(Reuters) – Investigators are still piecing together what killed two private subcontractors near the largest U.S. research station in Antarctica, but no criminal activity was immediately suspected, the National Science Foundation (NSF) said on Thursday.
The two fire-safety technicians died in unexplained circumstances on Wednesday while performing preventive maintenance on a building that houses a generator for a radio transmitter outside the NSF-managed McMurdo Station, the agency said.
While the science foundation, a U.S. government agency, said an official inquiry into the deaths was just getting under way, spokesman Peter West told Reuters that investigators had turned up no evidence of foul play.
He also said the deaths were believed to have resulted in all likelihood from some kind of accident or mishap. West said he was not at liberty to disclose more about the investigation.
NSF also declined to disclose any personal information about the two workers, except to say they were employed by a Virginia-based company, PAE, which in turn was hired by the U.S. Antarctica Program’s logistics contractor, Leidos, headquartered in Colorado.
PAE did not respond to requests for comment.
The science foundation initially reported the two technicians were found unconscious on the floor of the generator hut after a helicopter pilot flying over the area saw what appeared to be smoke coming from the structure and landed to investigate.
The NSF revised its account on Thursday, saying the pilot was on the ground a short distance away waiting for the pair to complete their work. He walked up a hill to the generator to check on them when they failed to return to the helicopter landing site at the agreed-upon time.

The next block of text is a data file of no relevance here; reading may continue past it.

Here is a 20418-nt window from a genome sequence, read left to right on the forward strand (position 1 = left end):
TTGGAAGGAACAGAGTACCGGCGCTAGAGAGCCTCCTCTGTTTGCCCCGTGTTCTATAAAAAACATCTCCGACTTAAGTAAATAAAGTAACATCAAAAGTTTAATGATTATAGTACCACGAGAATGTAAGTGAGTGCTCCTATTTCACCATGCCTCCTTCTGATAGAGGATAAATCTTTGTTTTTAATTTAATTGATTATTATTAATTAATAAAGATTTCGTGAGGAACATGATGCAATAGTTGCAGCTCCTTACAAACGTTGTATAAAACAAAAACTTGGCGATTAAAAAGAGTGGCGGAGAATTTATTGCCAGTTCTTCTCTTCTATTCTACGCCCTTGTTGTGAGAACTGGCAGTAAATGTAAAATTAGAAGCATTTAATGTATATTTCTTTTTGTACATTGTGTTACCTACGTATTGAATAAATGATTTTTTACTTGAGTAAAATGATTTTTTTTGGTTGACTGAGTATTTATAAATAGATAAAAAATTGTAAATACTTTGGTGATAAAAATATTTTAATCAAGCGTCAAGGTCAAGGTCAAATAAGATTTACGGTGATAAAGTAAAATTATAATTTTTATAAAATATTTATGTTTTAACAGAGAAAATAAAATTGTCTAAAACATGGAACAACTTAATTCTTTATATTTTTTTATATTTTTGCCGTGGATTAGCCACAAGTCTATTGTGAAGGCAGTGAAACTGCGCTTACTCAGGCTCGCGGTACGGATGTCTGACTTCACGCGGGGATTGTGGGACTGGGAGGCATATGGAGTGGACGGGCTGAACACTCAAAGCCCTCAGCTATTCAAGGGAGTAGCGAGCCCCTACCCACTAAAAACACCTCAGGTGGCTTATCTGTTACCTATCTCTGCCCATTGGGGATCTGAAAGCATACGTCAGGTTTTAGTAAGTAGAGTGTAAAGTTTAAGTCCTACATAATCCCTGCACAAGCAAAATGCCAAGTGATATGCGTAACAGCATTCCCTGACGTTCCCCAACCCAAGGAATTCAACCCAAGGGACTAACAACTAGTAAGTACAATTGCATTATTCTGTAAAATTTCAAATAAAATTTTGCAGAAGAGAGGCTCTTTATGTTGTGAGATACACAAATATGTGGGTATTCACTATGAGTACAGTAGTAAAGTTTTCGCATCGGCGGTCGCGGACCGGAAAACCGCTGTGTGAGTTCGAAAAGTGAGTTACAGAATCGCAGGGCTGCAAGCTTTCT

One of the workers was pronounced dead by medical personnel called to the scene and the other a short time later at the McMurdo medical clinic, the NSF said.
The largest research outpost in Antarctica, the 60-year-old McMurdo Station lies at the tip of Ross Island in New Zealand-claimed territory called the Ross Dependency. The two deaths occurred on Dec. 12, New Zealand time.
Daytime highs in December, in the middle of the Antarctic summer, average 31.5 degrees Fahrenheit, or just below zero degrees Celsius. Some 900 people, including scientists and support personnel, work at the station this time of year.
Human deaths are uncommon in Antarctica, despite its harsh environment. As recently as October, a subcontractor died of natural causes at Palmer Station, one of two other NSF outposts on the frozen continent. A 43-year-old electronic maintenance technician from Canada died at McMurdo on New Year’s Day 2000.
Reporting by Steve Gorman; Editing by Bill Tarrant and Sandra Maler